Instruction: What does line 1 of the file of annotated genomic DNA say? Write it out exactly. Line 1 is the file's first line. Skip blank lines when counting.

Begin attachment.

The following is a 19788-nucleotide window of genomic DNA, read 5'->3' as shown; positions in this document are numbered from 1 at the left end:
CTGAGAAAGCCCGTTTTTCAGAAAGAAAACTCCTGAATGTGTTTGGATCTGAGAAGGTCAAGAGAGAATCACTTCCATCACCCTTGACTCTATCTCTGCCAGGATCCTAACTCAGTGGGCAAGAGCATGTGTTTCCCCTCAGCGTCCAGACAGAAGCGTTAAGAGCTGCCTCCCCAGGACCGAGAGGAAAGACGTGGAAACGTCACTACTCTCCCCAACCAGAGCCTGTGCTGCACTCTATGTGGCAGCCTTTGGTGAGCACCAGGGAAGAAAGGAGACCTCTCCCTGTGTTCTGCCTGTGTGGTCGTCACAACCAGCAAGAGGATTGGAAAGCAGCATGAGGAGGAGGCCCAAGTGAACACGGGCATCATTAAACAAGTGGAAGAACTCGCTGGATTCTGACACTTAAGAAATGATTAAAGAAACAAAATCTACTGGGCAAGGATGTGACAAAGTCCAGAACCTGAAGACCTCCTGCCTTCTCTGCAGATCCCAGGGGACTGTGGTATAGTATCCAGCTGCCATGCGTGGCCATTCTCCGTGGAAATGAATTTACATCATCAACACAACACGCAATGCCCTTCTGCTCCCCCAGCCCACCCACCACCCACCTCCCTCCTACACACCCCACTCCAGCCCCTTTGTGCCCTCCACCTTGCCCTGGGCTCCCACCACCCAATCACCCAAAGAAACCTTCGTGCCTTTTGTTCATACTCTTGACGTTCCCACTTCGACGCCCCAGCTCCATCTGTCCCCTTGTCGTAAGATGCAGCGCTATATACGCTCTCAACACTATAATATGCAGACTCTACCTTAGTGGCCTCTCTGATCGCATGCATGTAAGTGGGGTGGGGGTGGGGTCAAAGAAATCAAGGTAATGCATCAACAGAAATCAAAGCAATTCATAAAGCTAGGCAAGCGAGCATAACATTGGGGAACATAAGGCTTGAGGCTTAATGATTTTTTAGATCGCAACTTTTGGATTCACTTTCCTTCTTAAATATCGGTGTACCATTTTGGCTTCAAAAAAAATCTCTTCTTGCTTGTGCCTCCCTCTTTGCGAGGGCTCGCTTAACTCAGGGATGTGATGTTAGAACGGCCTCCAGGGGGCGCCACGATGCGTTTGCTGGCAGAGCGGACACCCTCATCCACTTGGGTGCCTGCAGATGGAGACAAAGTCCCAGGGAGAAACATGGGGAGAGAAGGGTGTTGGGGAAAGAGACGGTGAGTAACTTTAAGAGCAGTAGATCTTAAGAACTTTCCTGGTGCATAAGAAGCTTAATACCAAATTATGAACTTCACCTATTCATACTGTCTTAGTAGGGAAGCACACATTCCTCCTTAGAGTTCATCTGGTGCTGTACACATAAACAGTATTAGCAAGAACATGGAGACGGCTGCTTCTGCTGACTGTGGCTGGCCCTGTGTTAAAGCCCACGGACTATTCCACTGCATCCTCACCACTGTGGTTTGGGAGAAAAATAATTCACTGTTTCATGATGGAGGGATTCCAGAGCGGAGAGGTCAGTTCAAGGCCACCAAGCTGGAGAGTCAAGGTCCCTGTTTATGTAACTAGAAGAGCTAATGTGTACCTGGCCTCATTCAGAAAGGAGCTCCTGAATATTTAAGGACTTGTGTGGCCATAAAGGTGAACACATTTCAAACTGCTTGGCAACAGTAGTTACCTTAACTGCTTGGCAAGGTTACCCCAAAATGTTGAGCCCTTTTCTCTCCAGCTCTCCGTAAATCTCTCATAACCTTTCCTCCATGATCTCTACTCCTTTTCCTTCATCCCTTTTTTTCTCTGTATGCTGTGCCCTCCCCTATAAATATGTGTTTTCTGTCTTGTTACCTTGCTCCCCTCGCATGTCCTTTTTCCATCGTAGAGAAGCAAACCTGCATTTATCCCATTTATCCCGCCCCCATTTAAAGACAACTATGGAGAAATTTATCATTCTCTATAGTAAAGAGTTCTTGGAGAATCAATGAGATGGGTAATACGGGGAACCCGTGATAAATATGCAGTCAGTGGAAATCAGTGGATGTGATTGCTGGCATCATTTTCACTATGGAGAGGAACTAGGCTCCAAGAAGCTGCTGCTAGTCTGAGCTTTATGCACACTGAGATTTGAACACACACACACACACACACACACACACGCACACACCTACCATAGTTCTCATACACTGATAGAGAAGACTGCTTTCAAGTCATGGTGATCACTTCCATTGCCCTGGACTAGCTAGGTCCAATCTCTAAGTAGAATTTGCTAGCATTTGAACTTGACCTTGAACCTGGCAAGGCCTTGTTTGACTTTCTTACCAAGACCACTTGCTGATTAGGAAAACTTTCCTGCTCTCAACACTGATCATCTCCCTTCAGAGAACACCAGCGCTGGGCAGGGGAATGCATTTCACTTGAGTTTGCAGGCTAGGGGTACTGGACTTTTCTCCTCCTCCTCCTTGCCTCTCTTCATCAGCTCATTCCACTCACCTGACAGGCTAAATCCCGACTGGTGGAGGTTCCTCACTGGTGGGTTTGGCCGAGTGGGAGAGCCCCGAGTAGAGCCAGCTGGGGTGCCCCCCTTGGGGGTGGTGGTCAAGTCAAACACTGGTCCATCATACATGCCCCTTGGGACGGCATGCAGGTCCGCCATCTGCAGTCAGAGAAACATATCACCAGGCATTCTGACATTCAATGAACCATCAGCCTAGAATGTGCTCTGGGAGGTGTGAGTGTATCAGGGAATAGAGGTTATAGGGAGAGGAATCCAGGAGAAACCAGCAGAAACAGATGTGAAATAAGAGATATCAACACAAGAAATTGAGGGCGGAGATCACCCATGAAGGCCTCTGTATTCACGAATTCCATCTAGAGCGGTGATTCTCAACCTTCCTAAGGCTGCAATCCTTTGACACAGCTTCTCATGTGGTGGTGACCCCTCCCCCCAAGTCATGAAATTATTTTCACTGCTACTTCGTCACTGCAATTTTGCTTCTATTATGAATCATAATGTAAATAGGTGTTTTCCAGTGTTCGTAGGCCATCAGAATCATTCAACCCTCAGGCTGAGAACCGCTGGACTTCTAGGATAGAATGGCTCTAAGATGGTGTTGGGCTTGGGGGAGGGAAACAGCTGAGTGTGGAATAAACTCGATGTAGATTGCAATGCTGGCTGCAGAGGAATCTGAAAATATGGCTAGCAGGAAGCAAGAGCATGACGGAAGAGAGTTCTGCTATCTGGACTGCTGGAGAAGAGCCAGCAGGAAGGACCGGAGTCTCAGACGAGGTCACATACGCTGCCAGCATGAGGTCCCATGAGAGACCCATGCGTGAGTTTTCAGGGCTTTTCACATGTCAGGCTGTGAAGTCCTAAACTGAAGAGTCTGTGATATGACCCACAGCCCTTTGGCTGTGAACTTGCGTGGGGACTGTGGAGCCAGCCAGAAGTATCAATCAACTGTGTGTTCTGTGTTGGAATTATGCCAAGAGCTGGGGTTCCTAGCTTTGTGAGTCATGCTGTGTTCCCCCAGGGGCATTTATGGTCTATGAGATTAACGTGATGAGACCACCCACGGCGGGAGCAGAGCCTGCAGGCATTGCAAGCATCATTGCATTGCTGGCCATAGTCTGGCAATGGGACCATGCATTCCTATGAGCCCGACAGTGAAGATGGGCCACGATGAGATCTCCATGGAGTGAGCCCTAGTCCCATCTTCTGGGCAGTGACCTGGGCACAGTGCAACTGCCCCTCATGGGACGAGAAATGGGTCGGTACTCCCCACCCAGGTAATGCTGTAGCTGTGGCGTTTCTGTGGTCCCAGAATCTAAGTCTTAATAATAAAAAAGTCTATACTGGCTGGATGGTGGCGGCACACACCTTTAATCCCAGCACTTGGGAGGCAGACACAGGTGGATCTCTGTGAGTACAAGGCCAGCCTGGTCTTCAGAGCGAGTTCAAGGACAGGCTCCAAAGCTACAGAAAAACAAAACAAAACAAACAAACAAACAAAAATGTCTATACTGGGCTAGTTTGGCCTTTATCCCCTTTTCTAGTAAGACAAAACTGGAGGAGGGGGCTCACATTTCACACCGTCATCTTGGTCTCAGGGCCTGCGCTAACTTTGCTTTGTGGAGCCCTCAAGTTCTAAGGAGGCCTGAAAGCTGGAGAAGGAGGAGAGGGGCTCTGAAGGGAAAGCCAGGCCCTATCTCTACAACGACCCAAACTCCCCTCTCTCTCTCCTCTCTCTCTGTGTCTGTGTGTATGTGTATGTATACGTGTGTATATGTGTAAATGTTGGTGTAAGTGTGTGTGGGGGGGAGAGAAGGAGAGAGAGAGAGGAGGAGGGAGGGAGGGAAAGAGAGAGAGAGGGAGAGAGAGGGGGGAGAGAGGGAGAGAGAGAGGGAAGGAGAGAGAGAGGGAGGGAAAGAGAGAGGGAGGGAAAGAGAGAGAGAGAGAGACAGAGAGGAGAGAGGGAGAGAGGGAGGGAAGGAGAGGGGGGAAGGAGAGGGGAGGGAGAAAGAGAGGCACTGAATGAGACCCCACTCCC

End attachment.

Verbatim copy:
The following is a 19788-nucleotide window of genomic DNA, read 5'->3' as shown; positions in this document are numbered from 1 at the left end: